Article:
I was delighted to be on the Avenue des Champs-Élysées and the Place de l’Étoile the other day. I wasn’t alone in that feeling, either. Parisians and visitors usually do what they can to avoid the chaotic traffic on the Place de l’Étoile that encircles the Arc de Triomphe. But on this day, we were actually thrilled to be there.
This Christo and Jeanne-Claude project, which involved wrapping the Arc de Triomphe in silvery-blue sheets and red ropes, not only stopped traffic (the Champs-Élysées and the Place de l’Étoile were pedestrian-only for the last couple of weekends), but it has made almost everyone who has come within sight of the shimmering wrapping on the Arc pause and look at the monument anew. That is the point: to see with fresh eyes.
The Arc de Triomphe project was supposed to launch last year, but with the ongoing pandemic, and the death of Christo in 2020 (Jeanne-Claude died in 2009), it was put on hold. But the French government was eager for it to go forward, judging — rightly — that people would appreciate the opportunity to look at something other than angry protestors and their disheartened fellow citizens weary of the ongoing pandemic, of economic uncertainty and of political maneuverings leading up to the presidential elections next March.
I visited the wrapped Arc de Triomphe several times on a recent sunny weekend. On the Saturday, the Champs-Élysées was closed to traffic in one direction (on the Sunday it was entirely shut to cars), and a series of temporary fences encircled the Place de l’Étoile, where firefighters (pompiers) were on call to check people’s health passes at several entry points. You needed to show you were Covid-free or fully vaccinated in order to join the pedestrians ambling about the Arc de Triomphe. It all went smoothly and the air was, remarkably, festive — a word you don’t use often in everyday Parisian life.
Blue-vested guides strolled about, offering a bit of information about the installation and, for those who asked, a little square sample of the material used to wrap the Arc de Triomphe. People took selfies and families photographed each other under the brilliant sunshine. It was the same the next day when I arrived with friends to see it. We had lunched near Palais Royal and took the métro to Georges V so that they could see the Arc de Triomphe in the near distance when we climbed the stairs to street level. “Wow,” said my friend Eric, noticing the groups of friends and families enjoying the avenue, which people usually avoid, since for the most part it’s busy with slow-moving tourists and lined with luxury stores that cater to wealthy travelers. “You never see it like this.”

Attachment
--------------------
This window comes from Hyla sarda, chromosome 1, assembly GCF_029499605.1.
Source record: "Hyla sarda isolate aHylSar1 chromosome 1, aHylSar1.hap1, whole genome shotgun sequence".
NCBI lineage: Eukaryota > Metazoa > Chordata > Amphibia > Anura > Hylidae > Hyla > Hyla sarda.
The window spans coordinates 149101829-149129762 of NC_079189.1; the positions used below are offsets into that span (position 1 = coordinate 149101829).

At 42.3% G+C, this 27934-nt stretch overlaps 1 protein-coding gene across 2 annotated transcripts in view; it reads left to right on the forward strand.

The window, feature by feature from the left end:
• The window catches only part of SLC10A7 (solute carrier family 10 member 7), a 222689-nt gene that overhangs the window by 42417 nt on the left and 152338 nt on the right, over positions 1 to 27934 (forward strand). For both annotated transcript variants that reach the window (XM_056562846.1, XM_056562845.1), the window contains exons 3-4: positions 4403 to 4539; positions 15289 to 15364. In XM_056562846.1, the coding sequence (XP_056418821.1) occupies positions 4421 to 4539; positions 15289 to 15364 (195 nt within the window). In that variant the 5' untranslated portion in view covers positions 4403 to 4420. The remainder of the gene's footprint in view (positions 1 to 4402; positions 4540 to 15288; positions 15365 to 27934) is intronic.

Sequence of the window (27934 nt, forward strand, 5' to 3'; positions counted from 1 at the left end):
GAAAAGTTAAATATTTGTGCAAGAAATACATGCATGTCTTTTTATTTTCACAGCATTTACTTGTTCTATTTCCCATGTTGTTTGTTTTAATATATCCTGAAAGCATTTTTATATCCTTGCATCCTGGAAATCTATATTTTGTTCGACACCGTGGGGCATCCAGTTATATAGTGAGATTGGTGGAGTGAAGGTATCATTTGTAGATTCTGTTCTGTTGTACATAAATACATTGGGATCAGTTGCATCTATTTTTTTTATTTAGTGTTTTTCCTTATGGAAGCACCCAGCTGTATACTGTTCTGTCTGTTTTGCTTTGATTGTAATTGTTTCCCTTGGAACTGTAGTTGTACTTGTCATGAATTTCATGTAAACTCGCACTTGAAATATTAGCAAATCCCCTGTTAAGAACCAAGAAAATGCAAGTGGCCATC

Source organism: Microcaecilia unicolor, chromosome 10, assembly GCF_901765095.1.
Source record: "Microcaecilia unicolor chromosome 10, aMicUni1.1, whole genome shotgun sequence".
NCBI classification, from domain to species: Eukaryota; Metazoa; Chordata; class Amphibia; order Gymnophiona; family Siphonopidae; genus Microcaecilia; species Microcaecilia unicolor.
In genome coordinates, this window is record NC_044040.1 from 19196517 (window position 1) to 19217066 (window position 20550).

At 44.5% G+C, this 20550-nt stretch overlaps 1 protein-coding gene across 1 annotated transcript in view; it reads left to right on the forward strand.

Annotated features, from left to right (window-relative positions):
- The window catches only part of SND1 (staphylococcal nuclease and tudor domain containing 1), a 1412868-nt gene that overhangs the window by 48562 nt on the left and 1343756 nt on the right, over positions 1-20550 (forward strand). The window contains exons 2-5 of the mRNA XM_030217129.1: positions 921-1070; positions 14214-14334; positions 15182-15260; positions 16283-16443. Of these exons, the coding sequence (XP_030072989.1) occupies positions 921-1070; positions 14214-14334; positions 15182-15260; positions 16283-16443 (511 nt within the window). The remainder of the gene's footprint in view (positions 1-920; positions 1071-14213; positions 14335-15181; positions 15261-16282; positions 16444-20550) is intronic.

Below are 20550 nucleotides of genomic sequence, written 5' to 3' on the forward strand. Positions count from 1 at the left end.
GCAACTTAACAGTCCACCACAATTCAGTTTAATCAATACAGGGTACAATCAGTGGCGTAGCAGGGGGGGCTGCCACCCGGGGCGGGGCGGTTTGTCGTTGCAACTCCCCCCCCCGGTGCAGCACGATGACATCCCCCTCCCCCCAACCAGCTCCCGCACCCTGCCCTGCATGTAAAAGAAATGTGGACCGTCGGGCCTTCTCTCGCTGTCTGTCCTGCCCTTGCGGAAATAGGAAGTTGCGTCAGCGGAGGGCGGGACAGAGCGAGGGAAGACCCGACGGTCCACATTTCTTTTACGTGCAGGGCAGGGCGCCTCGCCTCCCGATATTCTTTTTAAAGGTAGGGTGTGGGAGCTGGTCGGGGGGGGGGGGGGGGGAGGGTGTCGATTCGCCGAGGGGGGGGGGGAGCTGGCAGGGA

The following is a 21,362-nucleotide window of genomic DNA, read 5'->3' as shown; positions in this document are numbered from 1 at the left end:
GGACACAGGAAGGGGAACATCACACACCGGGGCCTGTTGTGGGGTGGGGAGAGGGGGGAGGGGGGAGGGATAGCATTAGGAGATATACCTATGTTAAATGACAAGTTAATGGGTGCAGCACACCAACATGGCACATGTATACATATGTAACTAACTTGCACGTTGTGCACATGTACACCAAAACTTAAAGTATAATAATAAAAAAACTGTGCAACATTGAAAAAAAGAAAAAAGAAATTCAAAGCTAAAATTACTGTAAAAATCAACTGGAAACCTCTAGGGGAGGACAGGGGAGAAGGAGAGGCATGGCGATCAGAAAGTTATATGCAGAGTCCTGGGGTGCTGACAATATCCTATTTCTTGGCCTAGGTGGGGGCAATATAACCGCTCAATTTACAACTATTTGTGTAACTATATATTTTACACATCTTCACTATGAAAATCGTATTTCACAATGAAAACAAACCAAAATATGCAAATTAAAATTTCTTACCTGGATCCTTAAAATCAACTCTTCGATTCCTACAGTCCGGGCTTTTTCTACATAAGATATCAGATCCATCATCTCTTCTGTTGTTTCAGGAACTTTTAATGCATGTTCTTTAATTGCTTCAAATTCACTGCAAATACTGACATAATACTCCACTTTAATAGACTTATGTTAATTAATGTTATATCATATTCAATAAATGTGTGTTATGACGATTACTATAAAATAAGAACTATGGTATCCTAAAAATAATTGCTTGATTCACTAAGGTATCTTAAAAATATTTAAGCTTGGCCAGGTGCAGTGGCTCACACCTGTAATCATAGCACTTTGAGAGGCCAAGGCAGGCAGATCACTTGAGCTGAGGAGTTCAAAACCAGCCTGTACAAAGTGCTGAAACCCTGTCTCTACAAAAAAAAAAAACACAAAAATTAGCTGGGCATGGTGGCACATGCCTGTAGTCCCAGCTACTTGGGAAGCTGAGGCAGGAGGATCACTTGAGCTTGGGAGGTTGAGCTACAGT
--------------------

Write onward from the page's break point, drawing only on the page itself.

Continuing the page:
Again, that was the point. I could feel the sense of release among people who were staring at the monument — as well as their suddenly smiling fellow Parisians — with an infectious joy. After so many dreary months of shutdowns and disappointment, we were given an opportunity to bask in the sun together, to discover a Parisian cliché from a new angle, to be happy in the thought that the world wasn’t entirely bleak, at least for now. The Arc de Triomphe project is up just until the first weekend in October — and its ephemerality made it even more special. No one would want it to last longer, in a way — for then we would become accustomed to it, as we are to the unwrapped Arc de Triomphe.
The wrapped Arc de Triomphe just before sunset, and before traffic was closed on the Place de l’Étoile.
Not far from the other end of the Champs-Élysées is the newly opened Pinault Collection, at the renovated Bourse de Commerce, just off the Rue du Louvre, near Les Halles. The building, restored and rethought by the renowned Japanese architect Tadao Ando, pays homage to the original Bourse de Commerce building, and to its inspiration, Rome’s Pantheon, and instills in me some of the same wonder as that Roman masterpiece. Here, a bold example of ephemeral art enlivens the main rotunda.
Urs Fischer’s “Untitled,” is a wax copy of Giambologn’s “The Abduction of the Sabine Women,” that has been lighted like a giant candle, and that is slowly melting.
The Swiss artist Urs Fischer has reworked a piece of his, Untitled (2011), for this site. In addition to a series of wax sculptures that are lighted and melted — they are basically enormous candles — the showpiece is a is a life-size replica of a notable Mannerist sculpture by Giambologna, “The Abduction of the Sabine Women,” from 1579-1582.
Shifting light from the cupola of the Bourse de Commerce falls upon the mural that encircles the rotunda.
I have been to the Bourse de Commerce about a dozen times since it opened, and each time I notice the further inevitable disintegration of the monumental statue. And each time I stand before the statue in awe of its progressive deterioration. I kind of wished I could have seen the face of one of the Sabine women fall off — it’s now on the floor, looking up at the ceiling in wax indifference.
This installation will be up until the end of December, so the curators aren’t waiting for the “candle” to melt entirely before removing it.
But just as watching the wrapped Arc de Triomphe thrilled me as a temporary reimagining of a well-worn monument, seeing the dripping wax of the sculpture in the Pinault Collection as the heads and limbs melt induces in me an eerie sense of inevitability about the fleeting nature of art. Perhaps it’s not the art itself, but how I look at it that changes. Knowing it is ephemeral makes me appreciate that much more those brief moments when I am lucky enough to witness it.